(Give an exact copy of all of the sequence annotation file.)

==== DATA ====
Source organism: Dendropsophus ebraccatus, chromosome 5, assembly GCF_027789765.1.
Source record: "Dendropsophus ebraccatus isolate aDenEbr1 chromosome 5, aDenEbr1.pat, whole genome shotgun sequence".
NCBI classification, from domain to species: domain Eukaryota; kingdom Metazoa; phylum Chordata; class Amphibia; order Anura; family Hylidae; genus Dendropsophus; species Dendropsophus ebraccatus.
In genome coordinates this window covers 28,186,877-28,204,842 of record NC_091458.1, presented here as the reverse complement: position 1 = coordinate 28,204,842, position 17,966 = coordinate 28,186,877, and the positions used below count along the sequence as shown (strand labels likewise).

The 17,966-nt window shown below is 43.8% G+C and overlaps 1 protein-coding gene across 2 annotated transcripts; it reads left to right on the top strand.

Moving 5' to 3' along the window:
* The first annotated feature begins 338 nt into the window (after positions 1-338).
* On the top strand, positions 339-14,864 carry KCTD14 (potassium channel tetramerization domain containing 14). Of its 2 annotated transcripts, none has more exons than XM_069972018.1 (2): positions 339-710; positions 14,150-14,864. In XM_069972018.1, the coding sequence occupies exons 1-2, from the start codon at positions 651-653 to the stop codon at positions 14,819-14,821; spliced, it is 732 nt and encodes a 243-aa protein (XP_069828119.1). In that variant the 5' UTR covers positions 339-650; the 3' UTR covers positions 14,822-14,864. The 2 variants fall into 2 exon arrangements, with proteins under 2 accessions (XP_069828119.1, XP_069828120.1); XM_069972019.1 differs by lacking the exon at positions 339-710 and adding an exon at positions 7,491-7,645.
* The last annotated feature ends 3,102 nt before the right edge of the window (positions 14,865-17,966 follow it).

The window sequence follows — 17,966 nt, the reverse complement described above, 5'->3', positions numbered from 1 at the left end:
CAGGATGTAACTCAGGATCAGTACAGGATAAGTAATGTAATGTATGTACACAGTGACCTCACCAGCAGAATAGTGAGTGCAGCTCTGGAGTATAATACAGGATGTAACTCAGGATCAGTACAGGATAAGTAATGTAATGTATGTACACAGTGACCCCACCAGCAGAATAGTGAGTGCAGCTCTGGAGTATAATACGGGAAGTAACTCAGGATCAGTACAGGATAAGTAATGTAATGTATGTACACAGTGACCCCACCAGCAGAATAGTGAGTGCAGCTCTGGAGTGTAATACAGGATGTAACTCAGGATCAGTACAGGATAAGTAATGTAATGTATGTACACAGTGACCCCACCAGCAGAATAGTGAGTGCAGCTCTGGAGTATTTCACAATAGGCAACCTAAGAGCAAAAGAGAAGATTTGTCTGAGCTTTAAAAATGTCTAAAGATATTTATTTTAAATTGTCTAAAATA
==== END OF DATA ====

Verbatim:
Source organism: Dendropsophus ebraccatus, chromosome 5, assembly GCF_027789765.1.
Source record: "Dendropsophus ebraccatus isolate aDenEbr1 chromosome 5, aDenEbr1.pat, whole genome shotgun sequence".
NCBI classification, from domain to species: domain Eukaryota; kingdom Metazoa; phylum Chordata; class Amphibia; order Anura; family Hylidae; genus Dendropsophus; species Dendropsophus ebraccatus.
In genome coordinates this window covers 28,186,877-28,204,842 of record NC_091458.1, presented here as the reverse complement: position 1 = coordinate 28,204,842, position 17,966 = coordinate 28,186,877, and the positions used below count along the sequence as shown (strand labels likewise).

The 17,966-nt window shown below is 43.8% G+C and overlaps 1 protein-coding gene across 2 annotated transcripts; it reads left to right on the top strand.

Moving 5' to 3' along the window:
* The first annotated feature begins 338 nt into the window (after positions 1-338).
* On the top strand, positions 339-14,864 carry KCTD14 (potassium channel tetramerization domain containing 14). Of its 2 annotated transcripts, none has more exons than XM_069972018.1 (2): positions 339-710; positions 14,150-14,864. In XM_069972018.1, the coding sequence occupies exons 1-2, from the start codon at positions 651-653 to the stop codon at positions 14,819-14,821; spliced, it is 732 nt and encodes a 243-aa protein (XP_069828119.1). In that variant the 5' UTR covers positions 339-650; the 3' UTR covers positions 14,822-14,864. The 2 variants fall into 2 exon arrangements, with proteins under 2 accessions (XP_069828119.1, XP_069828120.1); XM_069972019.1 differs by lacking the exon at positions 339-710 and adding an exon at positions 7,491-7,645.
* The last annotated feature ends 3,102 nt before the right edge of the window (positions 14,865-17,966 follow it).

The window sequence follows — 17,966 nt, the reverse complement described above, 5'->3', positions numbered from 1 at the left end:
CAGGATGTAACTCAGGATCAGTACAGGATAAGTAATGTAATGTATGTACACAGTGACCTCACCAGCAGAATAGTGAGTGCAGCTCTGGAGTATAATACAGGATGTAACTCAGGATCAGTACAGGATAAGTAATGTAATGTATGTACACAGTGACCCCACCAGCAGAATAGTGAGTGCAGCTCTGGAGTATAATACGGGAAGTAACTCAGGATCAGTACAGGATAAGTAATGTAATGTATGTACACAGTGACCCCACCAGCAGAATAGTGAGTGCAGCTCTGGAGTGTAATACAGGATGTAACTCAGGATCAGTACAGGATAAGTAATGTAATGTATGTACACAGTGACCCCACCAGCAGAATAGTGAGTGCAGCTCTGGAGTATTTCACAATAGGCAACCTAAGAGCAAAAGAGAAGATTTGTCTGAGCTTTAAAAATGTCTAAAGATATTTATTTTAAATTGTCTAAAATA